After the Second World War, when the remnants of the Jews began to return from the places they had fled, the authorities issued an order to build a new synagogue in Ekaterinoslav, or, by its new name Dnepropetrovsk. Every synagogue was required to have a rabbi.

I and my family returned to Krasnoarmieskoia (formerly Grishino, Duntzk region) not far from Andizhan (Uzbekistan), and in 1946 I was summoned to fill the post of rabbi in Dnepropetrovsk and I accepted. With my own hands I opened the doors of the synagogue, and I served there until 1947. For family reasons, I had to return to Krasnoarmieskoia. In 1948 I was called again to serve in Dnepropetrovsk and I remained there until 1953. Due to informers who acted against me, I was forced to leave the town and never returned. They did not hire another rabbi, to this day.

Rosin was a simple man, a tailor. He supervised the building of the synagogue and later was the head of the synagogue committee. He was the one who signed “the famous Manifesto”[4].

Today the local synagogue is functioning well, and there are two minyanim of Shacharit (the morning prayer). They have a cemetery, but not a mikve [ritual bathhouse]. The number of Jews is approximately fifty thousand.

* My grandfather was not a Levy (Levite). In his youth his surname was Schullman. When the decree was issued, that every young man must enlist in the army, only those who possessed a “Kvitantzia” were exempt.
And this was the history of the Kvitantzia: During the 1854-1855 Russian war against the “Alliance Nations” (England, France and Turkey) the government mobilized, among Christians and Jews alike, soldiers in a greater number that was allowed by law. As compensation, the government granted a “Kvitantzia” to the heirs of those who have fallen in the war, stating that the person who holds it is exempt from serving in the army. My grandfather bought such a document, in the name of Levy.

The author Return

Editor's notes

  1. Known as “R'Eliyahu Ragoler” after the second town where he served as rabbi; he became famous through all of Lithuania. Return
  2. In Otyan, Lithuania, the rabbi R'Zvi Hirsch Eisenstadt. Return
  3. In Koenigsberg. Return
  4. Against Israel during the 1956 war (the Sinai War), issued by Jewish representatives in the USSR, rabbis and heads of the Synagogue Committees. The manifesto was published in the Soviet press (for example Izvestia 29 Nov. 1956). Interestingly, Rabbi Levin in his article condemned the signers of the “Manifesto”, but now he publicly condemns Israel, Zionism and “Jewish Fascism”! Return

[Page 116]


Houses of Prayer in Ekaterinoslav
(Synagogues, Batei Midrash, Minyanim)

Translated by Yocheved Klausner

According to the newspaper Hamelitz (1887), in that year there were in Ekaterinoslav 17 synagogues and Batei Midrash, and additional 19 regular Minyanim (private gathering of a quorum of men), as follows:

  1. The Great Synagogue on Ebreiskaia Street
  2. The Great Synagogue on Kazatzia Street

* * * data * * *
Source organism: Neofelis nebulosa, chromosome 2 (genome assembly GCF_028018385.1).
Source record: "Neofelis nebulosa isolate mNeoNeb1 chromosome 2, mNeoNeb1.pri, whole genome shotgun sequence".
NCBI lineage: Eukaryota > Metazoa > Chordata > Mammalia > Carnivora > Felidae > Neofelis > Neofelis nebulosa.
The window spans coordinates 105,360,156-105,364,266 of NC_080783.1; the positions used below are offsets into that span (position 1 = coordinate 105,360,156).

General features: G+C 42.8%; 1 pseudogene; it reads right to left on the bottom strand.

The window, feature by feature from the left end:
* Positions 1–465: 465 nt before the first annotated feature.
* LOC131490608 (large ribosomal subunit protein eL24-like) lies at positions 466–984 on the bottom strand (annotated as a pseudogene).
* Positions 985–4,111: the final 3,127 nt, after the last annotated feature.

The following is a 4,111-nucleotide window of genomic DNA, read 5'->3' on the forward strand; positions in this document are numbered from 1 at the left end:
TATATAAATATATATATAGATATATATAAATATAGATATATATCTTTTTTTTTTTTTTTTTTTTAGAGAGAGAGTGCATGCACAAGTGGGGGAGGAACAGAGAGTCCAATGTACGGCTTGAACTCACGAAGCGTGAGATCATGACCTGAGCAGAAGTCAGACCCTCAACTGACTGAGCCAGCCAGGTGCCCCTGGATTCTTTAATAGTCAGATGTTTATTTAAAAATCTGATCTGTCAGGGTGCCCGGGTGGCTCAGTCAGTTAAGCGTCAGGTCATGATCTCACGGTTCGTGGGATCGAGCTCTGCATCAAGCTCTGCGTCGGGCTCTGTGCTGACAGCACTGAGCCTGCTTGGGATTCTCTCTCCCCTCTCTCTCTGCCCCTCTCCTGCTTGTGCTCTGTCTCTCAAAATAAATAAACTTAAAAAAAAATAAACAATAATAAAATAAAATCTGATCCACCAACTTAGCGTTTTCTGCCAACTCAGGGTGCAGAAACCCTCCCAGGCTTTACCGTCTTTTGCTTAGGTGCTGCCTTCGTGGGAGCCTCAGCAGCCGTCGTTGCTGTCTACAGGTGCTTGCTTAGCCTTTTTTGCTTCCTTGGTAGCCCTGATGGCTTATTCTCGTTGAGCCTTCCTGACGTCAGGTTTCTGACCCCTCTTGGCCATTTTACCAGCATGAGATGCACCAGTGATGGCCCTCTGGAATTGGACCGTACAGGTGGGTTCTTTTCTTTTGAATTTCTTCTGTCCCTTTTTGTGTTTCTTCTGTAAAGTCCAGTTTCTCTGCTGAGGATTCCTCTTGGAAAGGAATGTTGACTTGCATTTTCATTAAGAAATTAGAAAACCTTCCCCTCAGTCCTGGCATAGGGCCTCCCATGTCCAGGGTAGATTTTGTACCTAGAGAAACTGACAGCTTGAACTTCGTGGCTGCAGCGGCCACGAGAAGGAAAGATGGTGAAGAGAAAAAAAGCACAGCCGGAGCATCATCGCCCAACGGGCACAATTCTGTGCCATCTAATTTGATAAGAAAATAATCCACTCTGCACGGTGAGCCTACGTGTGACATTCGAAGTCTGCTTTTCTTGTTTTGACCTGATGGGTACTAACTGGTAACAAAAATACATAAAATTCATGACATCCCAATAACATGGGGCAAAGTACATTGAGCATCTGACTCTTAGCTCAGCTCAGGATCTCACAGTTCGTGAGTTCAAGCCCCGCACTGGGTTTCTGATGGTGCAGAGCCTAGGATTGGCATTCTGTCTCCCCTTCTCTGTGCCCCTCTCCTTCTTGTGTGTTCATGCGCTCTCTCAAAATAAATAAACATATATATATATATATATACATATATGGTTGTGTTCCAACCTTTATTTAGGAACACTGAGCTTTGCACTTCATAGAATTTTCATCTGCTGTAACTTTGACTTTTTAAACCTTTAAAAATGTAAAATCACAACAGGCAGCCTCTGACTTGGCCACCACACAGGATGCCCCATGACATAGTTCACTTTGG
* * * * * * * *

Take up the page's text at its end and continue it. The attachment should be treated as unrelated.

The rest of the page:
3. The Great Synagogue on Fabrik Street
  4. The Small Synagogue on Fabrik Street
  5. The Synagogue Orach Tefilah
  6. The Synagogue Ohel Moshe
  7. The Upper Bet Midrash
  8. The Bet Midrash of Igren (?)
  9. The Bet Midrash Tefilat Yeshurun
  10. The Bet Midrash Hachnasat Orhim
  11. The Bet Midrash according to the Ashkenazi ritual*
  12. The Lower Bet Midrash
  13. The Bet Midrash Achva on Fabrik
  14. The Bet Midrash Hevrat Tehilim on Fabrik
  15. The Bet Midrash Naye Planes
  16. The Bet Midrash of the Ironsmiths
  17. The Bet Midrash Nidvat Lev
  18. Regular Minyan Chochlovkin
  19. Regular Minyan R'Yakov Lifschitz
  20. Regular Minyan R'Zvi
  21. Regular Minyan Anshei Chayil (soldiers)
  22. Regular Minyan R'Zalman Menuhin
  23. Regular Minyan of the fair
  24. Regular Minyan Zalitzki
  25. Regular Minyan Valoshin
  26. Regular Minyan Gronim
  27. Regular Minyan of the Hekdesh [poorhouse]

At the end of the 1920s, the following synagogues and Batei Midrash existed:

  1. The Great Synagogue (Choral) on Ebreiskaia Street
  2. The Great Synagogue on Kazatchiya Street
  3. The Great Synagogue on Troytzkaia Street
  4. The Great Synagogue on Novoselnaia Street
  5. The Great Synagogue on Bazolovskaia Street
  6. The Great Synagogue on Filosofskaia Street
  7. The Great Synagogue on Aleksandrovskaia Street
  8. The Great Synagogue on Jordanskaia Street
  9. The Great Synagogue on Starodvorianskaia Street
  10. The Great Synagogue on Gimnasticeskaia Street
  11. The Great Synagogue on Balkovaia Street
  12. The Great Synagogue on Korashevskaia Street
  13. The New Piorovi Synagogue
  14. The Old Piorovi Synagogue
  15. The Synagogue on Kaidaki
  16. The Ironsmiths' Synagogue
  17. The Synagogue on Tchetchelevka
  18. Paley's Synagogue
  19. The Upper Beit Hamidrash near the Great Synagogue
  20. The Lower Beit Hamidrash near the Great Synagogue
  21. The Beit Hamidrash in the Karpass Orphanage on Filosofskaia Street
  22. The Beit Hamidrash on Prospect near the Main Post Office